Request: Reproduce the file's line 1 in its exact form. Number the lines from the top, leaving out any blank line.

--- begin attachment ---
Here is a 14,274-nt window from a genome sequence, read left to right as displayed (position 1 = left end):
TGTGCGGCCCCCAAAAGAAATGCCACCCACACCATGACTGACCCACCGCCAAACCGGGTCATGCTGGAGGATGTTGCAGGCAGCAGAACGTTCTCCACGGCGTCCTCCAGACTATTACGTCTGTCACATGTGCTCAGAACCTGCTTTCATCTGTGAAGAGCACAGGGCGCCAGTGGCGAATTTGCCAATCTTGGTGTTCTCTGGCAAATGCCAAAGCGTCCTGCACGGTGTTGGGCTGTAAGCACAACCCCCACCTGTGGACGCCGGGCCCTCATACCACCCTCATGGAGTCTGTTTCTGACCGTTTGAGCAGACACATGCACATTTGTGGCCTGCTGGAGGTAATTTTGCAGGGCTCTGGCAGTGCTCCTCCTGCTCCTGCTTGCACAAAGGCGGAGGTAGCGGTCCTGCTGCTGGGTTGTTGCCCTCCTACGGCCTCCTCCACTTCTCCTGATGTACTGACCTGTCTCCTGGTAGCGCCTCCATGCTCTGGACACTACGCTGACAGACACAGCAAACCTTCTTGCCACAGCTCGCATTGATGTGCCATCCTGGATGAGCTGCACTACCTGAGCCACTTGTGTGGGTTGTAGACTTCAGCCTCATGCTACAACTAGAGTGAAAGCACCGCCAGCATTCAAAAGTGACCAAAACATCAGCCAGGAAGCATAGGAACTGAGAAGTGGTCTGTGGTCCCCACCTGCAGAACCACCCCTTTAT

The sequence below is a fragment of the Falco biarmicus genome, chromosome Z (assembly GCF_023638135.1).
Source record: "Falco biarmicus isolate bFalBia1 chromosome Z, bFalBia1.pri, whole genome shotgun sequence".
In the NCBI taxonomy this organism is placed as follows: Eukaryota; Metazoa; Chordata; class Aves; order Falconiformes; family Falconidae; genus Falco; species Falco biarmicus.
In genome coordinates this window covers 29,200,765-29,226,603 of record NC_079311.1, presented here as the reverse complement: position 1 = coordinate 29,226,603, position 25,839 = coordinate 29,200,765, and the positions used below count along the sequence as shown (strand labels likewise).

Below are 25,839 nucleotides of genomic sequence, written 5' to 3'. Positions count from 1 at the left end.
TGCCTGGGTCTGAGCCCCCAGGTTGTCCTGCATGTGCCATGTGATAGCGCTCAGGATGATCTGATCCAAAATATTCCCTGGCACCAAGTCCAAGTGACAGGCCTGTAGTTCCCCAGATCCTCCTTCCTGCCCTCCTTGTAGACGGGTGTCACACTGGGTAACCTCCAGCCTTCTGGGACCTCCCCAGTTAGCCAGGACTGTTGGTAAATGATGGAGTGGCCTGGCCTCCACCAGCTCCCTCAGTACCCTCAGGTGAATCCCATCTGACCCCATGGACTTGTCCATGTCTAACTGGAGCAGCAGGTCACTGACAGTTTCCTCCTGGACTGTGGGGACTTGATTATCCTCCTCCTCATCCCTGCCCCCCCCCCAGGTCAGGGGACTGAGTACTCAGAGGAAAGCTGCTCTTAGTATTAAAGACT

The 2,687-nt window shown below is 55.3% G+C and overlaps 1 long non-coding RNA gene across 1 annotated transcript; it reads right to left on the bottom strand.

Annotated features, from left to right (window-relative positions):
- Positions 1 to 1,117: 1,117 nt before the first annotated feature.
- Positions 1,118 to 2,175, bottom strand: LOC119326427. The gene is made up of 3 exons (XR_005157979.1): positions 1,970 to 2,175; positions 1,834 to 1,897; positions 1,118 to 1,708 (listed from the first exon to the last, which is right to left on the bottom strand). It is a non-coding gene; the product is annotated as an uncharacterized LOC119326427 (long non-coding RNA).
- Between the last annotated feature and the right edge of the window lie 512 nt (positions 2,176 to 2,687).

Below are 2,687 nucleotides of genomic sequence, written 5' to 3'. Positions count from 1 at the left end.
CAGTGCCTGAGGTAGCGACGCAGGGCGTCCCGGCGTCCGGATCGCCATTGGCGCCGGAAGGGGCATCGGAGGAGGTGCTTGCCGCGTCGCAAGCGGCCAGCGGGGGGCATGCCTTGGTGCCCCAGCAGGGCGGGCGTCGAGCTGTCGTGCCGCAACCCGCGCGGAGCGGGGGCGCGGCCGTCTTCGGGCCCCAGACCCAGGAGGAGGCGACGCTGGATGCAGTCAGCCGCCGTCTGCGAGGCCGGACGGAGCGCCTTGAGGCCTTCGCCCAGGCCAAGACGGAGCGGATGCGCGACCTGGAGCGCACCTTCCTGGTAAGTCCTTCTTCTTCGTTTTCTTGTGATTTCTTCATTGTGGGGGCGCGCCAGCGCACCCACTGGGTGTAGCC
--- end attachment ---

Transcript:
Here is a 14,274-nt window from a genome sequence, read left to right as displayed (position 1 = left end):